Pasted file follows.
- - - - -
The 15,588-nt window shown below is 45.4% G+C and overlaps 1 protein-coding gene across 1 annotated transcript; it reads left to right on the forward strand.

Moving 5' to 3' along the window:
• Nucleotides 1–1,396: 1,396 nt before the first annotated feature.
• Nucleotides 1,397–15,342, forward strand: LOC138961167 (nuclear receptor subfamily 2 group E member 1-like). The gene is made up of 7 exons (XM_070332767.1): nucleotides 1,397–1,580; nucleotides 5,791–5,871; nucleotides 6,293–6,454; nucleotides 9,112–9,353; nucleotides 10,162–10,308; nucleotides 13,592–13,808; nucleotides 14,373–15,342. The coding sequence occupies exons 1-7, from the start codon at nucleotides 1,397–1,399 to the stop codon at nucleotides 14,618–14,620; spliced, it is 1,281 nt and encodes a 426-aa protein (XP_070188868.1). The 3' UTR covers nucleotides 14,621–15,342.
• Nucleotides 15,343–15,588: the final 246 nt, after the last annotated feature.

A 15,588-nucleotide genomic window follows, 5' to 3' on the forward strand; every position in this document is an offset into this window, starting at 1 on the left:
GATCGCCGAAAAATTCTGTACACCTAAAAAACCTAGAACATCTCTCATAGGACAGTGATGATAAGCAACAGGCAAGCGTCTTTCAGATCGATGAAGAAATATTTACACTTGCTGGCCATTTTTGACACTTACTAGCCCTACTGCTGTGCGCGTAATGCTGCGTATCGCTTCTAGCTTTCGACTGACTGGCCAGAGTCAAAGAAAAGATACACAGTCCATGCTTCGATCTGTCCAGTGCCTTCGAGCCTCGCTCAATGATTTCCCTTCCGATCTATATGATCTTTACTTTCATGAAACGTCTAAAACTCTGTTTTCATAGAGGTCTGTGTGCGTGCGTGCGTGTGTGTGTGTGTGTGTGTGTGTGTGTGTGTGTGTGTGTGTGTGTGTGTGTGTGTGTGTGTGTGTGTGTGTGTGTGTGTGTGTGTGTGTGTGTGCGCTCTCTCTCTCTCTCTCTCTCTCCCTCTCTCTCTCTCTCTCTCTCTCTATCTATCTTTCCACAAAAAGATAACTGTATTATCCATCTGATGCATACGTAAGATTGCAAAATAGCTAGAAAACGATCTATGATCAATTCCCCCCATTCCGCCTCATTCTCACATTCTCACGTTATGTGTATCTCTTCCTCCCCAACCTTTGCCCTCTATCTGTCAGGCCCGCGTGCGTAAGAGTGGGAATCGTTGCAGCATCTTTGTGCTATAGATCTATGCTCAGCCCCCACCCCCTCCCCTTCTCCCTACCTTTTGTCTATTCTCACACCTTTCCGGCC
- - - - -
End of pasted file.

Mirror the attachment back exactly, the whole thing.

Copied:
The 15,588-nt window shown below is 45.4% G+C and overlaps 1 protein-coding gene across 1 annotated transcript; it reads left to right on the forward strand.

Moving 5' to 3' along the window:
• Nucleotides 1–1,396: 1,396 nt before the first annotated feature.
• Nucleotides 1,397–15,342, forward strand: LOC138961167 (nuclear receptor subfamily 2 group E member 1-like). The gene is made up of 7 exons (XM_070332767.1): nucleotides 1,397–1,580; nucleotides 5,791–5,871; nucleotides 6,293–6,454; nucleotides 9,112–9,353; nucleotides 10,162–10,308; nucleotides 13,592–13,808; nucleotides 14,373–15,342. The coding sequence occupies exons 1-7, from the start codon at nucleotides 1,397–1,399 to the stop codon at nucleotides 14,618–14,620; spliced, it is 1,281 nt and encodes a 426-aa protein (XP_070188868.1). The 3' UTR covers nucleotides 14,621–15,342.
• Nucleotides 15,343–15,588: the final 246 nt, after the last annotated feature.

A 15,588-nucleotide genomic window follows, 5' to 3' on the forward strand; every position in this document is an offset into this window, starting at 1 on the left:
GATCGCCGAAAAATTCTGTACACCTAAAAAACCTAGAACATCTCTCATAGGACAGTGATGATAAGCAACAGGCAAGCGTCTTTCAGATCGATGAAGAAATATTTACACTTGCTGGCCATTTTTGACACTTACTAGCCCTACTGCTGTGCGCGTAATGCTGCGTATCGCTTCTAGCTTTCGACTGACTGGCCAGAGTCAAAGAAAAGATACACAGTCCATGCTTCGATCTGTCCAGTGCCTTCGAGCCTCGCTCAATGATTTCCCTTCCGATCTATATGATCTTTACTTTCATGAAACGTCTAAAACTCTGTTTTCATAGAGGTCTGTGTGCGTGCGTGCGTGTGTGTGTGTGTGTGTGTGTGTGTGTGTGTGTGTGTGTGTGTGTGTGTGTGTGTGTGTGTGTGTGTGTGTGTGTGTGTGTGTGTGTGTGTGTGCGCTCTCTCTCTCTCTCTCTCTCTCCCTCTCTCTCTCTCTCTCTCTCTCTATCTATCTTTCCACAAAAAGATAACTGTATTATCCATCTGATGCATACGTAAGATTGCAAAATAGCTAGAAAACGATCTATGATCAATTCCCCCCATTCCGCCTCATTCTCACATTCTCACGTTATGTGTATCTCTTCCTCCCCAACCTTTGCCCTCTATCTGTCAGGCCCGCGTGCGTAAGAGTGGGAATCGTTGCAGCATCTTTGTGCTATAGATCTATGCTCAGCCCCCACCCCCTCCCCTTCTCCCTACCTTTTGTCTATTCTCACACCTTTCCGGCC